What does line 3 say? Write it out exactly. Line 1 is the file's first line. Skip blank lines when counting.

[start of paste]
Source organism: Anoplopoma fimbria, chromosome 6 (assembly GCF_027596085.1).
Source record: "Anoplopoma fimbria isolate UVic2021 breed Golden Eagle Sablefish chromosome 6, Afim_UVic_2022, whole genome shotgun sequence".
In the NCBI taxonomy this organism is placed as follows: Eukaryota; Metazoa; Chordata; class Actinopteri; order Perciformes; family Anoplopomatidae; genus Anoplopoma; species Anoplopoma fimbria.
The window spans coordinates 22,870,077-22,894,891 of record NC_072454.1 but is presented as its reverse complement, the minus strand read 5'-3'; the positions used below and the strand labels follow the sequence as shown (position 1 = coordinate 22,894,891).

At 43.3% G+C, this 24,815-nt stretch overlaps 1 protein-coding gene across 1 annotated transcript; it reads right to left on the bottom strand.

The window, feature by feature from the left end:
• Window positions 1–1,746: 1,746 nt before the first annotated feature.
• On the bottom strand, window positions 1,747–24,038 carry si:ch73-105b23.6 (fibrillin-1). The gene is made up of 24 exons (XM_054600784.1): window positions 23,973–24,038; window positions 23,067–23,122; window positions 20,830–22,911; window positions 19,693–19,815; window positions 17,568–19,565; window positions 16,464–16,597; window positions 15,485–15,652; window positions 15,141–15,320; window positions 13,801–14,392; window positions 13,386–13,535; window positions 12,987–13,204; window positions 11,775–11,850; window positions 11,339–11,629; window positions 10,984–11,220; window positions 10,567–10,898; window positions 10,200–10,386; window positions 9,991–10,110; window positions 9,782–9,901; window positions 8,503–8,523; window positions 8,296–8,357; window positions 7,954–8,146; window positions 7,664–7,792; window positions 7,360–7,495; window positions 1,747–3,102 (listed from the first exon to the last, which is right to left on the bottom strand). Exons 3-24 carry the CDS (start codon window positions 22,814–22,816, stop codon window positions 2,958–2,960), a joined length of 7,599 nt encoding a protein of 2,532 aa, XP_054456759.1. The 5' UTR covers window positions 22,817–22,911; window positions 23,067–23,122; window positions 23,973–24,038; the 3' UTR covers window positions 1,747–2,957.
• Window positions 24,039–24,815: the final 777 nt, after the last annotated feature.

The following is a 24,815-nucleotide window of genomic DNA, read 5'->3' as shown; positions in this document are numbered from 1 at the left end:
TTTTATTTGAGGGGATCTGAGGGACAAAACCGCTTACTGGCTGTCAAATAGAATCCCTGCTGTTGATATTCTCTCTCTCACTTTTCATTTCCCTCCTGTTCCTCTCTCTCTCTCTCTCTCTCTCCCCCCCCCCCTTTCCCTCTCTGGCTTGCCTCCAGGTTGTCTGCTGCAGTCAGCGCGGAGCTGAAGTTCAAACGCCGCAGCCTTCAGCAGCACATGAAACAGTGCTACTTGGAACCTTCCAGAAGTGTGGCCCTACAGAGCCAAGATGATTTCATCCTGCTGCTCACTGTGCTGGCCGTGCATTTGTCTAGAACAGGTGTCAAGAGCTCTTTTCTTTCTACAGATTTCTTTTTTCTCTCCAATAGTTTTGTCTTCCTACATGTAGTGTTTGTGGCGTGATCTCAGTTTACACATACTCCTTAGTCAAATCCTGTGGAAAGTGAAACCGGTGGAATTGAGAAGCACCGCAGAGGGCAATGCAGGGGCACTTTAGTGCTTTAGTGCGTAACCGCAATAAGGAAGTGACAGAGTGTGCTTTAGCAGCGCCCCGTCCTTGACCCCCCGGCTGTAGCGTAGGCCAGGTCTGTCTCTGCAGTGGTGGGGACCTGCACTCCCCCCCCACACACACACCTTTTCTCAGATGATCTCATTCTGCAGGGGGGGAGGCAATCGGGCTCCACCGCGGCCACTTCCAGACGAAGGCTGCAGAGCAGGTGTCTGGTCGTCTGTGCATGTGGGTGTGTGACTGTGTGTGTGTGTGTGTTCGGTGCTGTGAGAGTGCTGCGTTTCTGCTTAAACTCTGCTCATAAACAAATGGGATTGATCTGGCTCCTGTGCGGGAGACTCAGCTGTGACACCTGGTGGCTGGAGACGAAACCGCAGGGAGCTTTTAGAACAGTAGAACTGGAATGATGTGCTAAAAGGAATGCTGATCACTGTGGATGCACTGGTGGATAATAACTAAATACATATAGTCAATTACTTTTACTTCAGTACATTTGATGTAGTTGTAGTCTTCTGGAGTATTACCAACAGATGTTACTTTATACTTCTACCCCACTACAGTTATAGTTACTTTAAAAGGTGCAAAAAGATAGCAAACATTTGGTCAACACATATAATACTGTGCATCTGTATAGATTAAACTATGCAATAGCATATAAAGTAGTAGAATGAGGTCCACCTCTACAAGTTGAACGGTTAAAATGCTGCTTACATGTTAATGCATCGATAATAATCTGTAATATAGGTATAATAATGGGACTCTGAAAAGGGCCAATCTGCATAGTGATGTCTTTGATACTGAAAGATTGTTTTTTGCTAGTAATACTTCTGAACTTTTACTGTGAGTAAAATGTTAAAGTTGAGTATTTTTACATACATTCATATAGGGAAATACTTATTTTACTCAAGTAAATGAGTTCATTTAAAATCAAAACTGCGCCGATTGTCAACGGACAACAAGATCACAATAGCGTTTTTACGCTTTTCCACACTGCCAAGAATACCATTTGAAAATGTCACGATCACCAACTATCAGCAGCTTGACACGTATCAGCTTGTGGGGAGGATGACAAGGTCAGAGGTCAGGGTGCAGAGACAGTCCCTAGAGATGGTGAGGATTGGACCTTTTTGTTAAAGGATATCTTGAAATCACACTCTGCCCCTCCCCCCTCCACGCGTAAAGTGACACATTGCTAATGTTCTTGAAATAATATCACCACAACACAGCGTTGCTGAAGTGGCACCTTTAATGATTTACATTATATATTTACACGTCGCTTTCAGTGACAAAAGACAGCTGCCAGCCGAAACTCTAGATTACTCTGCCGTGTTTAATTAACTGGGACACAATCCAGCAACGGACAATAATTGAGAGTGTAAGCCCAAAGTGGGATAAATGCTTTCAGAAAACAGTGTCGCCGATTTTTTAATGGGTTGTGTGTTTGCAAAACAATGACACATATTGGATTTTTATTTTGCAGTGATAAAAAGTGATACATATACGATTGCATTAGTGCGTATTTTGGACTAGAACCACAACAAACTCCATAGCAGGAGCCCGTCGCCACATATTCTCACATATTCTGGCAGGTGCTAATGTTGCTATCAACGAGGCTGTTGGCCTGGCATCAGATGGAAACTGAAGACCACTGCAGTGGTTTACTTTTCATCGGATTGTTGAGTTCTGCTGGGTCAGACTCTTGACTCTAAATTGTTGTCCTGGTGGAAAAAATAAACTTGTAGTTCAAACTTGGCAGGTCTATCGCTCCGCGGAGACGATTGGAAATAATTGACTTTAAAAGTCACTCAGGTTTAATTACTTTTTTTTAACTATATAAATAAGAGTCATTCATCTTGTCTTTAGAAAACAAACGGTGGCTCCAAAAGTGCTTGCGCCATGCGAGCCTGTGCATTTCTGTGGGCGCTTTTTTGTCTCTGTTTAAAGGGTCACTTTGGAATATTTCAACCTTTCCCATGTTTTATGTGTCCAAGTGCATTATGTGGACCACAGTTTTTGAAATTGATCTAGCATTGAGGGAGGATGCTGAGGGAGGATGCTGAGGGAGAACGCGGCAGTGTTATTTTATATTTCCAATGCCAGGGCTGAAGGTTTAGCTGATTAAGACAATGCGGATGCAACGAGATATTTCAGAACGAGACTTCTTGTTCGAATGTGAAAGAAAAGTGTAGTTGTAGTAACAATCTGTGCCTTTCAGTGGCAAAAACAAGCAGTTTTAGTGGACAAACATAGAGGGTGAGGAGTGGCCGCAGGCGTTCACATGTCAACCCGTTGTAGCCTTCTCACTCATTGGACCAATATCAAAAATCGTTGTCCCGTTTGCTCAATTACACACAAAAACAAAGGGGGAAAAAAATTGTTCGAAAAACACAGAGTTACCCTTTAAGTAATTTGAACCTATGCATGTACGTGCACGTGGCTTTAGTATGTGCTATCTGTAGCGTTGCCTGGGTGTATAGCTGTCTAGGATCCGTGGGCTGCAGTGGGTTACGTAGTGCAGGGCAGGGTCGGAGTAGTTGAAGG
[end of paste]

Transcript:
In the NCBI taxonomy this organism is placed as follows: Eukaryota; Metazoa; Chordata; class Actinopteri; order Perciformes; family Anoplopomatidae; genus Anoplopoma; species Anoplopoma fimbria.